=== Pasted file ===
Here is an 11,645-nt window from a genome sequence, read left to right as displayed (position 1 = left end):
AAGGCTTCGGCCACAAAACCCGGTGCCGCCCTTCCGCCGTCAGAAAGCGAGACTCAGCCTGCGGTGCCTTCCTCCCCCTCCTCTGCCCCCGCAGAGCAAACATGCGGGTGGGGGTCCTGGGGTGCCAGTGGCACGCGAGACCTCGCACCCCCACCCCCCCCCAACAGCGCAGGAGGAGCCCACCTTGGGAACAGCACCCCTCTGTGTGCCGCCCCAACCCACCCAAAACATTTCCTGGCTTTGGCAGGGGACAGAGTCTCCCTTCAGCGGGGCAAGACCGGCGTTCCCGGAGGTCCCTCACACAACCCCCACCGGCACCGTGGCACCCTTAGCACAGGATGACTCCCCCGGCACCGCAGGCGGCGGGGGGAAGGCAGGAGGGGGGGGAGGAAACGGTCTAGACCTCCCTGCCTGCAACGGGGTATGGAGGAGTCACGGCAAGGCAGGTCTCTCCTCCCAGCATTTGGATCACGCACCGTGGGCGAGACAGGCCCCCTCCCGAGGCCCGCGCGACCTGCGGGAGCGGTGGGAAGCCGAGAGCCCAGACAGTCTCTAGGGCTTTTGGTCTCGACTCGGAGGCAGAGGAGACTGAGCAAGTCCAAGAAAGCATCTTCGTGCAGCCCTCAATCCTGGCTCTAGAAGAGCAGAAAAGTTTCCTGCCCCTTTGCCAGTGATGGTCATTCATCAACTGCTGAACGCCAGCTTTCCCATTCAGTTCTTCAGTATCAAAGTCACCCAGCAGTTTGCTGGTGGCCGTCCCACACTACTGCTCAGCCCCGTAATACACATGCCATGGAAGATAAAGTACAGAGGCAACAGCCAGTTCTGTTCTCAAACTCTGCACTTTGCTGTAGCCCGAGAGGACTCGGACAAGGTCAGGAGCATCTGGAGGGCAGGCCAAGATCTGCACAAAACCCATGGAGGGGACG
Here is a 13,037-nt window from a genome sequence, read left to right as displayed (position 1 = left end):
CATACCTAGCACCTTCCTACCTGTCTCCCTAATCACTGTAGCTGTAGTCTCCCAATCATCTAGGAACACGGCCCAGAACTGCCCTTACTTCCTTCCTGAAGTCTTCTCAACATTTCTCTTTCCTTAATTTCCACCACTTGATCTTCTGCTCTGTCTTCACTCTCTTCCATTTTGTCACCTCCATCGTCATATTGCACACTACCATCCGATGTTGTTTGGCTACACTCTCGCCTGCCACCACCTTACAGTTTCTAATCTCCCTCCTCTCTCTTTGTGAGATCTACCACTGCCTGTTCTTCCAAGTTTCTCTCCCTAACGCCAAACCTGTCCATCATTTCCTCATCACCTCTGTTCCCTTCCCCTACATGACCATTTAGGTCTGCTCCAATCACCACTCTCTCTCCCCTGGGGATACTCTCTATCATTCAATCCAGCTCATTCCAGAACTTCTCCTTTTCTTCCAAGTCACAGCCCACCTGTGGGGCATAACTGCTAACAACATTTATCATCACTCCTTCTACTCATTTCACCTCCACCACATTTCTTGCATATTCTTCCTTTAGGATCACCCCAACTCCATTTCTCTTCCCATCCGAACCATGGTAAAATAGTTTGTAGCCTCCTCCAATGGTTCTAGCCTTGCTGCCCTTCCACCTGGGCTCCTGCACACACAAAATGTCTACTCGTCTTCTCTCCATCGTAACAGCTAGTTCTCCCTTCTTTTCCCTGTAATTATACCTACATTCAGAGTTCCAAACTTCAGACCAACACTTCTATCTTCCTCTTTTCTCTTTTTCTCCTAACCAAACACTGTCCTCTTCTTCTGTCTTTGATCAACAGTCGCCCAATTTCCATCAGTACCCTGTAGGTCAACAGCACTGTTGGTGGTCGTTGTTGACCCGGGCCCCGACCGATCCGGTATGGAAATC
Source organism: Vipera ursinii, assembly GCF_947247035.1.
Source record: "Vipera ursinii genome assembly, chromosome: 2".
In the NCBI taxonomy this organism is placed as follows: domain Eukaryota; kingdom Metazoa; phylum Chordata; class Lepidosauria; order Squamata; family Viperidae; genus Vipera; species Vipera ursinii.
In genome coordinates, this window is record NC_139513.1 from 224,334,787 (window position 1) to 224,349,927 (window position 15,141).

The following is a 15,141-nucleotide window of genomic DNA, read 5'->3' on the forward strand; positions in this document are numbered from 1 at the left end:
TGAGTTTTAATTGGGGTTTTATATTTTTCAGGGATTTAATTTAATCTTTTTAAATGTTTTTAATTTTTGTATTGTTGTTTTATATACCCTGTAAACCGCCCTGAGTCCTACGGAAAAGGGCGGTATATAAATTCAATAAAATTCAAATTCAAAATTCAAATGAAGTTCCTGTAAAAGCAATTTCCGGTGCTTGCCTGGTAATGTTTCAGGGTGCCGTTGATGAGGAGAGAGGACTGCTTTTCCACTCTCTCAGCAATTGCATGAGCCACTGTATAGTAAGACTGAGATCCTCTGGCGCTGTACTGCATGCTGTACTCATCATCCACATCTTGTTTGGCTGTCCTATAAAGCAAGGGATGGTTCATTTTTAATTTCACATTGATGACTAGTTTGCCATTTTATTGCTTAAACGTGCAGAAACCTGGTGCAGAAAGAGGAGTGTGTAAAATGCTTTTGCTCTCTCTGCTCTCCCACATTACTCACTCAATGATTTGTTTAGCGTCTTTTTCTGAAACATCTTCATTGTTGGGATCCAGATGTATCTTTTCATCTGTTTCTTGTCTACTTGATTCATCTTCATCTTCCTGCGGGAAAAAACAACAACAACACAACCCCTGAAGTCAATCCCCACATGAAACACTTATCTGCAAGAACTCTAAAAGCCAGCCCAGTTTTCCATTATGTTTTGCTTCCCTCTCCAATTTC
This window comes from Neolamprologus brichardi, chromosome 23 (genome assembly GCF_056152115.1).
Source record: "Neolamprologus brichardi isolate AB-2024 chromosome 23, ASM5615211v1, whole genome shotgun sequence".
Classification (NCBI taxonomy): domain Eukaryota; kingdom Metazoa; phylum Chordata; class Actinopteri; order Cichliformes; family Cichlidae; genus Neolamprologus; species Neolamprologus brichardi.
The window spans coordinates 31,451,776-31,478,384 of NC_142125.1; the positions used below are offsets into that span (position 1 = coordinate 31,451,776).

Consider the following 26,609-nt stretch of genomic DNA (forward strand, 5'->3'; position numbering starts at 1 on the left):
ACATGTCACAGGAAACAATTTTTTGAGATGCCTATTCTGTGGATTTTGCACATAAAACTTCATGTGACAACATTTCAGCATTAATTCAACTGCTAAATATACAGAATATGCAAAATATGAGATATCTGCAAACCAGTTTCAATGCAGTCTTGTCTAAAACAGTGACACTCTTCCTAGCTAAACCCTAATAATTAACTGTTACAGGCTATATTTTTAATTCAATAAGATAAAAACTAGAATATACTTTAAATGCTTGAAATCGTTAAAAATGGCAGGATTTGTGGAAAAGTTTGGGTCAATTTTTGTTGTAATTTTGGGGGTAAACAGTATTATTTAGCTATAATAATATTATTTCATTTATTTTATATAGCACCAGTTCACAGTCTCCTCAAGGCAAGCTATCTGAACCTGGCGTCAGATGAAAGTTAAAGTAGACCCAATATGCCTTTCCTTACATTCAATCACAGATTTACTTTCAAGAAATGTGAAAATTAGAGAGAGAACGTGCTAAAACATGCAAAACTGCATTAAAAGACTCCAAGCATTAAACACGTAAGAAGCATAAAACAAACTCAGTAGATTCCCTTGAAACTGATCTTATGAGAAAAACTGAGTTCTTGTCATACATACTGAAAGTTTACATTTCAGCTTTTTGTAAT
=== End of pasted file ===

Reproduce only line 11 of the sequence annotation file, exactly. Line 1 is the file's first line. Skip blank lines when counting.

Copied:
This window comes from Neolamprologus brichardi, chromosome 23 (genome assembly GCF_056152115.1).